Advertisement
In Summary
  • A Trojan Horse is anything that looks good on the surface
    but may pose great danger for whoever accepts it as a gift.
  • Anyone could have observed the enthusiasm with which many
    people from abroad, including heads of state, ministers and corporate
    executives have been trooping to our shores, carrying gifts and promising
    more,
    signing agreement after agreement, vying with each other for our attentions.
  • We all know that all these nations and the economic
    interests they represent are after the resources they can access here at
    minimal cost.

Timeo Danaos et dona ferentes, runs the Latin adage.
Liberally translated, it means, I fear the Greeks even when

they come bearing
gifts.


Unpacked, it means that bad people are bad people, and you
should be wary when they come to you, even if they bring you gifts and
presents.
The phrase traces its origin in the so-called Trojan Horse
affair, which we talk so much of today.

In fact, the thing was not a horse and it was not Trojan
either. It was just a huge wooden structure in the shape of a horse the size of
a village that the Greeks left at the gates of their arch rivals in Troy, with
whom they had fought a bitter, long and bloody war.

They made the gullible Trojans believe that this was a
genuine gift from former enemies who were now offering a hand of friendship.

The Trojans were warned by their prophets and sorcerers not
to accept this outlandishly large horse of timber, but to no avail. The Trojans
wheeled the thing into their town and went to drink and make merry to celebrate
their good fortunes. The war was over.

But, with the Trojans drunk and in pursuit of the pleasures
of the flesh, the Greeks, who had all the time sat patiently in the belly of
the monster “horse” got out, opened the city gates and let in thousands of
their colleagues who proceeded to systematically kill, ransack, burn, rape, as
well as other courtesies of war.

Thus a Trojan Horse is anything that looks good on the
surface but may pose great danger for whoever accepts it as a gift.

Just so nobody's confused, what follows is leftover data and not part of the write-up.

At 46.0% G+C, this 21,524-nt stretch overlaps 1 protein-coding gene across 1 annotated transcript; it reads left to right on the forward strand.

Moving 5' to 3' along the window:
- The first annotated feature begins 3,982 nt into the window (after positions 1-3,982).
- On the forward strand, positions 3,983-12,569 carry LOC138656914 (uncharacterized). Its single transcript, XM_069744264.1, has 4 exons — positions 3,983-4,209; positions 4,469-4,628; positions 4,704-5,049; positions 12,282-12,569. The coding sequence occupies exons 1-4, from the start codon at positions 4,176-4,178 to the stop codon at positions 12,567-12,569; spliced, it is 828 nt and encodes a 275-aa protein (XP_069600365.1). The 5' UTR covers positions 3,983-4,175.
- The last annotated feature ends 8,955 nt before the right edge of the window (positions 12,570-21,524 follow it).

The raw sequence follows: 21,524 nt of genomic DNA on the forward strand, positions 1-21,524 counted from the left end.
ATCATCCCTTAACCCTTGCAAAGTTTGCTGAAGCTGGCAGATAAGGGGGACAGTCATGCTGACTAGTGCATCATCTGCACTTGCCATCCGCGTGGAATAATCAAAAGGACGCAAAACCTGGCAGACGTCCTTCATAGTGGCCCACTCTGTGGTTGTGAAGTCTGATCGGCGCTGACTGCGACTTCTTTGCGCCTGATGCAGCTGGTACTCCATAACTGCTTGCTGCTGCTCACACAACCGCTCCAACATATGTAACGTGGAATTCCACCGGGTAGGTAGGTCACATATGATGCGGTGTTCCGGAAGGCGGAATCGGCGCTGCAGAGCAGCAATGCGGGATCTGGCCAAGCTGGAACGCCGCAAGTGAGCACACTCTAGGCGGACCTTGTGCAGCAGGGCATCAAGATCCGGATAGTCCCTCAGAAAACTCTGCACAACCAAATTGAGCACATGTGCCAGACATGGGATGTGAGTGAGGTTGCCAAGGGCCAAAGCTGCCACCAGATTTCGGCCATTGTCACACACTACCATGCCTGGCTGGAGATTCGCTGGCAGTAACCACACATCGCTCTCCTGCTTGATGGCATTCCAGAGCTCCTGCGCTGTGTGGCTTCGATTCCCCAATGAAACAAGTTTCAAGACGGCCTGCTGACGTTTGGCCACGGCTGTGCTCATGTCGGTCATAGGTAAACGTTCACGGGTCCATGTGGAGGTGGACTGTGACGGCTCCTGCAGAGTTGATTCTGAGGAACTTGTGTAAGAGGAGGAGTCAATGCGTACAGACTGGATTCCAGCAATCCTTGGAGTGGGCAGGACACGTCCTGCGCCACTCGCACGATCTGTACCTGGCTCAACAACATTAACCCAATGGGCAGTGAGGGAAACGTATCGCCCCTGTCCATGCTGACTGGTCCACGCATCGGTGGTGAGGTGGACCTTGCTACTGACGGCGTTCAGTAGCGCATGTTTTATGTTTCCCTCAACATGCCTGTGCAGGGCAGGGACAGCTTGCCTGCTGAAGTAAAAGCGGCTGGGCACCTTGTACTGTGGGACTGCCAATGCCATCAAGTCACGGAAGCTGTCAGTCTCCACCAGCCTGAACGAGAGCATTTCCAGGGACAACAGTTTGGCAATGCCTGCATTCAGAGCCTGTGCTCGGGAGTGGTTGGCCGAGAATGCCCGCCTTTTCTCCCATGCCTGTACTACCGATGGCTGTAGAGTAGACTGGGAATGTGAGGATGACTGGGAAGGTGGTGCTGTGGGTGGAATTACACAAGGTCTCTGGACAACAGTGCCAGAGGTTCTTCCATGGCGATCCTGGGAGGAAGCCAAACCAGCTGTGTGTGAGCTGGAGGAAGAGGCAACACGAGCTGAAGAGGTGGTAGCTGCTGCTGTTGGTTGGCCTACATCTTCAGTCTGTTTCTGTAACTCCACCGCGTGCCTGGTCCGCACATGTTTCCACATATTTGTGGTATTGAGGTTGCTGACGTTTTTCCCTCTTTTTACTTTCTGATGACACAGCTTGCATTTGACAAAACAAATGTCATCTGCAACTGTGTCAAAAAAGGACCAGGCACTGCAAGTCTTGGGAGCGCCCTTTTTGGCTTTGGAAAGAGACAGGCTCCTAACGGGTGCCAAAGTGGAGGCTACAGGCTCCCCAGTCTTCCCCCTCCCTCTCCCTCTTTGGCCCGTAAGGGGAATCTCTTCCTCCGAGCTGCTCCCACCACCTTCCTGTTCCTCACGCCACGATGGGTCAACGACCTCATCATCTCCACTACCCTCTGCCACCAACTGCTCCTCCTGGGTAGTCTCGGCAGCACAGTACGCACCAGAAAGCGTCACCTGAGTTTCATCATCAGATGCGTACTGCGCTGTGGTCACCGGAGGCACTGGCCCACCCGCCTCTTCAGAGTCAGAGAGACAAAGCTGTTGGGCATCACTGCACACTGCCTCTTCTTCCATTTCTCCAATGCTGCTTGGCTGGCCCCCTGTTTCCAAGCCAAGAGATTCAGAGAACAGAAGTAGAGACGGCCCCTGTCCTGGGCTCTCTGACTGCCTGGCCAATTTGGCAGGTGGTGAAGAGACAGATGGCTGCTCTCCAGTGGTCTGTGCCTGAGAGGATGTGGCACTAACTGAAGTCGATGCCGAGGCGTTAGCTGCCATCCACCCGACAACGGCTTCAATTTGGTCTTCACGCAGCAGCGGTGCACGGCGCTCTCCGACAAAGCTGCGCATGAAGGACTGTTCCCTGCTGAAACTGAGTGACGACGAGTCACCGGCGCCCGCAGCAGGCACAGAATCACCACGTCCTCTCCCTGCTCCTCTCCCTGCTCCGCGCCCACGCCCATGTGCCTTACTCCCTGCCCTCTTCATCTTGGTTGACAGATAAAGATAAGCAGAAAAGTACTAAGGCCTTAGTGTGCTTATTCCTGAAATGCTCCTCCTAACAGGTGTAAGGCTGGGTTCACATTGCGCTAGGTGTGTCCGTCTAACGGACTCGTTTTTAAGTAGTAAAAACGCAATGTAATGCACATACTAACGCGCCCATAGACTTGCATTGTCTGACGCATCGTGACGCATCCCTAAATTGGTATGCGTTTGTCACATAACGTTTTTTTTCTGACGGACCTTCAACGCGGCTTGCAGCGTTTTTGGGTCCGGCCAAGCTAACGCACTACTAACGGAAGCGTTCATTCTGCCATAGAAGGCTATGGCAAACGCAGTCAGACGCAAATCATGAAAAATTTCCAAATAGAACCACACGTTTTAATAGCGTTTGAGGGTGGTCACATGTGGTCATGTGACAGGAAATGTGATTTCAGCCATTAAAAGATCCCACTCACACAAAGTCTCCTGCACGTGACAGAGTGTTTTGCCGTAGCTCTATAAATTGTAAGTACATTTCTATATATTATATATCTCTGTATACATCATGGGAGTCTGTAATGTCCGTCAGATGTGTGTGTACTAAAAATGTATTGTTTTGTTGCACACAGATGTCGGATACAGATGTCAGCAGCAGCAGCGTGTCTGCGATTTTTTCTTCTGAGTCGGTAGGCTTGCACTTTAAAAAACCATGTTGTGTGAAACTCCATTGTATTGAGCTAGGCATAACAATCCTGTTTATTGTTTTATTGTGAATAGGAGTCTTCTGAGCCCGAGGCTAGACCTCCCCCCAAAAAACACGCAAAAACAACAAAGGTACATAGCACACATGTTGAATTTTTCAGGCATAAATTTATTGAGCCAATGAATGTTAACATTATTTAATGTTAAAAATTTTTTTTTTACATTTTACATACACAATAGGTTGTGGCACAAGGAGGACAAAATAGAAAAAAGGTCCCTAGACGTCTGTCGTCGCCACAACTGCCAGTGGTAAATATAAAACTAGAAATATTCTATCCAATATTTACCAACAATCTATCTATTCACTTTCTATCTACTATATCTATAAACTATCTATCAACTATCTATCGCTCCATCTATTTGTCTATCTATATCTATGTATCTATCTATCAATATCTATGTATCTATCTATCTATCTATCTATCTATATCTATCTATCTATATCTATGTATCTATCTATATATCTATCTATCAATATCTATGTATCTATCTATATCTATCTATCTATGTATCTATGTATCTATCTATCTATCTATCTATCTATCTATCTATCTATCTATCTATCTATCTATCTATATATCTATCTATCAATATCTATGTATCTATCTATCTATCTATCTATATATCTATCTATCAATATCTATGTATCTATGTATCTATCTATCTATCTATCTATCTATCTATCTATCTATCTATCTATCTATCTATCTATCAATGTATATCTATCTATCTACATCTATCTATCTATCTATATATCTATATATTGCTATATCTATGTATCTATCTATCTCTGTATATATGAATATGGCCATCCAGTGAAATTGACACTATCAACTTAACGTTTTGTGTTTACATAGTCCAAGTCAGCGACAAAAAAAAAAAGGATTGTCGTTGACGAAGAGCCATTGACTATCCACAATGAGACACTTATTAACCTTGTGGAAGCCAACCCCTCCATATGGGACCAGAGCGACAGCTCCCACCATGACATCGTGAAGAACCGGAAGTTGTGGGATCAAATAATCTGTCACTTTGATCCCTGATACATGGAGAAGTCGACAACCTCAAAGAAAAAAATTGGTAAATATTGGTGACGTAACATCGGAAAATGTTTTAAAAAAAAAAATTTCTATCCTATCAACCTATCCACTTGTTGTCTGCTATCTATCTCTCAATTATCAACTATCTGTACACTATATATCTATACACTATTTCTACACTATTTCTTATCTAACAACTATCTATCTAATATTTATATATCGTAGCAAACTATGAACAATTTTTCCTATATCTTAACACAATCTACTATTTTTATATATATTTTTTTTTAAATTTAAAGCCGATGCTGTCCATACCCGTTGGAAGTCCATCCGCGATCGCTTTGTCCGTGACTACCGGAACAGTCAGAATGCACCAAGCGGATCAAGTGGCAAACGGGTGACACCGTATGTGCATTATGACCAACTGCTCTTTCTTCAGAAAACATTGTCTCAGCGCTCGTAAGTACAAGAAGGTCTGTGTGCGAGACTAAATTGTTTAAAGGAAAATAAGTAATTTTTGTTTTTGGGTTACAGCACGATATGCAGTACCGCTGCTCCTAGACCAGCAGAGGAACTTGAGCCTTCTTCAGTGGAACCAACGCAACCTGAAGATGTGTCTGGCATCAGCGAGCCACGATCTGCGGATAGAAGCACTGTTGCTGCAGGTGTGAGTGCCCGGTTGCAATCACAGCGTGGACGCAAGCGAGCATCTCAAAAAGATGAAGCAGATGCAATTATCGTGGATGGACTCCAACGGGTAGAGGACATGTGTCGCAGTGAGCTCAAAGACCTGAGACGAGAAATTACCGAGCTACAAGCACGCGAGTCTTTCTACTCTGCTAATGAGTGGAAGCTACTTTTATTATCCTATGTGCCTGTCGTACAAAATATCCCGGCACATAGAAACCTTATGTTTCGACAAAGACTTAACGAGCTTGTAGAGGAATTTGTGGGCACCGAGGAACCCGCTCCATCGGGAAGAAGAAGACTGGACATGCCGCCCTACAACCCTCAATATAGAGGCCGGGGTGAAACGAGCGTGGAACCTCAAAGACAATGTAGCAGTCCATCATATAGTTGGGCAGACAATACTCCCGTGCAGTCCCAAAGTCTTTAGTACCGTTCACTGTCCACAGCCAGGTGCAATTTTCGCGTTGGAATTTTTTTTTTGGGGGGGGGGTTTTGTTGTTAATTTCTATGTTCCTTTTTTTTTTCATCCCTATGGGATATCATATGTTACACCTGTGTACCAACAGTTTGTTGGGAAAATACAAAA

Now, anyone could have observed the enthusiasm with which
many people from abroad, including heads of state, ministers and corporate
executives have been trooping to our shores, carrying gifts and promising more,
signing agreement after agreement, vying with each other for our attentions.

I smell a huge Trojan Horse carrying hidden soldiers.

We all know that all these nations and the economic
interests they represent are after the resources they can access here at
minimal cost, and they know that our negotiators are often either dumb or
corruptible, or both, and that they think nothing of signing away whole
districts for a bar of candy.

Of course, each suitor comes offering sweetheart deals that
appear irresistible, and at the same time he will be badmouthing his competitor
and telling us how the other crowd are only bent on exploiting us.

The Americans will tell us how the Chinese are taking our
resources to feed their factories, which manufacture cheap products, which they
then sell to us, or something to that effect.
The Chinese will tell us how they have always been the
friends of Africa, which is easy, since they did not send slave ships and they
were not in Berlin in 1884.

But the crux of the issue is for Africans to know what they
want from all these “partners” and to know how to squeeze maximum benefit for
themselves from every resource that is exploited.

One way is to refuse investments that are really
outvestments, in which we outvest our resources to other countries, which
create jobs for their youths and expand their skills bases while our youth
vegetate in helplessness and self-derision.

So, I look at the visit by Xi Jiping and I look at the one
just ended by Barack Obama, and I ask myself one very primary question: Did we
invite him or did he say, Hey, please prepare to receive me because you are on
my itinerary.

If we invited them, then we probably know what we want from
our interface, and we probably worked to secure our advantage. If we were just
part of their itinerary, then they know what they want from us while have no a
clue as to what our interest could be.

Meanwhile, I hear Tanzanian officials talk about their
“economic diplomacy,” but when I see the ambassadors they send out to serve
that diplomacy, I realise I do not understand a thing in this world

LEAVE A REPLY

Please enter your comment!
Please enter your name here